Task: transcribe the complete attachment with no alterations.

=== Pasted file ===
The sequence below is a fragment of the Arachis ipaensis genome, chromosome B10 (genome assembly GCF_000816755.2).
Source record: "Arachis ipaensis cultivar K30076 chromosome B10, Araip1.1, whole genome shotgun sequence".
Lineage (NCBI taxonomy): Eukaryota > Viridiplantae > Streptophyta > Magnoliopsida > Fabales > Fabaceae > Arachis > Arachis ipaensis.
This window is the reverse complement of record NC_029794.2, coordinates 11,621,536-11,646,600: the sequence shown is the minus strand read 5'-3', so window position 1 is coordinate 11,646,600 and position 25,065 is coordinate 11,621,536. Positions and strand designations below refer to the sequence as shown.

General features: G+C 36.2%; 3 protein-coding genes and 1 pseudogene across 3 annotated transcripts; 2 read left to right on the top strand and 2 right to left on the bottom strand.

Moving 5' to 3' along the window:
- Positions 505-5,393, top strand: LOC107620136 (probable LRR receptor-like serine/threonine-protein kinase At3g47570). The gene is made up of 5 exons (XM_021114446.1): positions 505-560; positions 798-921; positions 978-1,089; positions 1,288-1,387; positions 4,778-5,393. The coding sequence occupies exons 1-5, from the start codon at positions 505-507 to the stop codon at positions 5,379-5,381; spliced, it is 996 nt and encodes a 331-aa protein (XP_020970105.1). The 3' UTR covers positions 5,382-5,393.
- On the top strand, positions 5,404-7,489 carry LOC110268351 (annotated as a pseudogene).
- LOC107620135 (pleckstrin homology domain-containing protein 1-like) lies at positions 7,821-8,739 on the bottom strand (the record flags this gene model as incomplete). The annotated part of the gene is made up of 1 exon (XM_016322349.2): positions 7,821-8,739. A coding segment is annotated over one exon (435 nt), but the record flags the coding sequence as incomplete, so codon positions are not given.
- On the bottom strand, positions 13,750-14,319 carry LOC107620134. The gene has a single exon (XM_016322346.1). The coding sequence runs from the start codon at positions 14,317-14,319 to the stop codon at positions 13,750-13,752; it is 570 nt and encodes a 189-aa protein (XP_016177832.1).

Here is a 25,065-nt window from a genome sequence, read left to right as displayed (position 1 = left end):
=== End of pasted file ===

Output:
The sequence below is a fragment of the Arachis ipaensis genome, chromosome B10 (genome assembly GCF_000816755.2).
Source record: "Arachis ipaensis cultivar K30076 chromosome B10, Araip1.1, whole genome shotgun sequence".
Lineage (NCBI taxonomy): Eukaryota > Viridiplantae > Streptophyta > Magnoliopsida > Fabales > Fabaceae > Arachis > Arachis ipaensis.
This window is the reverse complement of record NC_029794.2, coordinates 11,621,536-11,646,600: the sequence shown is the minus strand read 5'-3', so window position 1 is coordinate 11,646,600 and position 25,065 is coordinate 11,621,536. Positions and strand designations below refer to the sequence as shown.

General features: G+C 36.2%; 3 protein-coding genes and 1 pseudogene across 3 annotated transcripts; 2 read left to right on the top strand and 2 right to left on the bottom strand.

Moving 5' to 3' along the window:
- Positions 505-5,393, top strand: LOC107620136 (probable LRR receptor-like serine/threonine-protein kinase At3g47570). The gene is made up of 5 exons (XM_021114446.1): positions 505-560; positions 798-921; positions 978-1,089; positions 1,288-1,387; positions 4,778-5,393. The coding sequence occupies exons 1-5, from the start codon at positions 505-507 to the stop codon at positions 5,379-5,381; spliced, it is 996 nt and encodes a 331-aa protein (XP_020970105.1). The 3' UTR covers positions 5,382-5,393.
- On the top strand, positions 5,404-7,489 carry LOC110268351 (annotated as a pseudogene).
- LOC107620135 (pleckstrin homology domain-containing protein 1-like) lies at positions 7,821-8,739 on the bottom strand (the record flags this gene model as incomplete). The annotated part of the gene is made up of 1 exon (XM_016322349.2): positions 7,821-8,739. A coding segment is annotated over one exon (435 nt), but the record flags the coding sequence as incomplete, so codon positions are not given.
- On the bottom strand, positions 13,750-14,319 carry LOC107620134. The gene has a single exon (XM_016322346.1). The coding sequence runs from the start codon at positions 14,317-14,319 to the stop codon at positions 13,750-13,752; it is 570 nt and encodes a 189-aa protein (XP_016177832.1).

Here is a 25,065-nt window from a genome sequence, read left to right as displayed (position 1 = left end):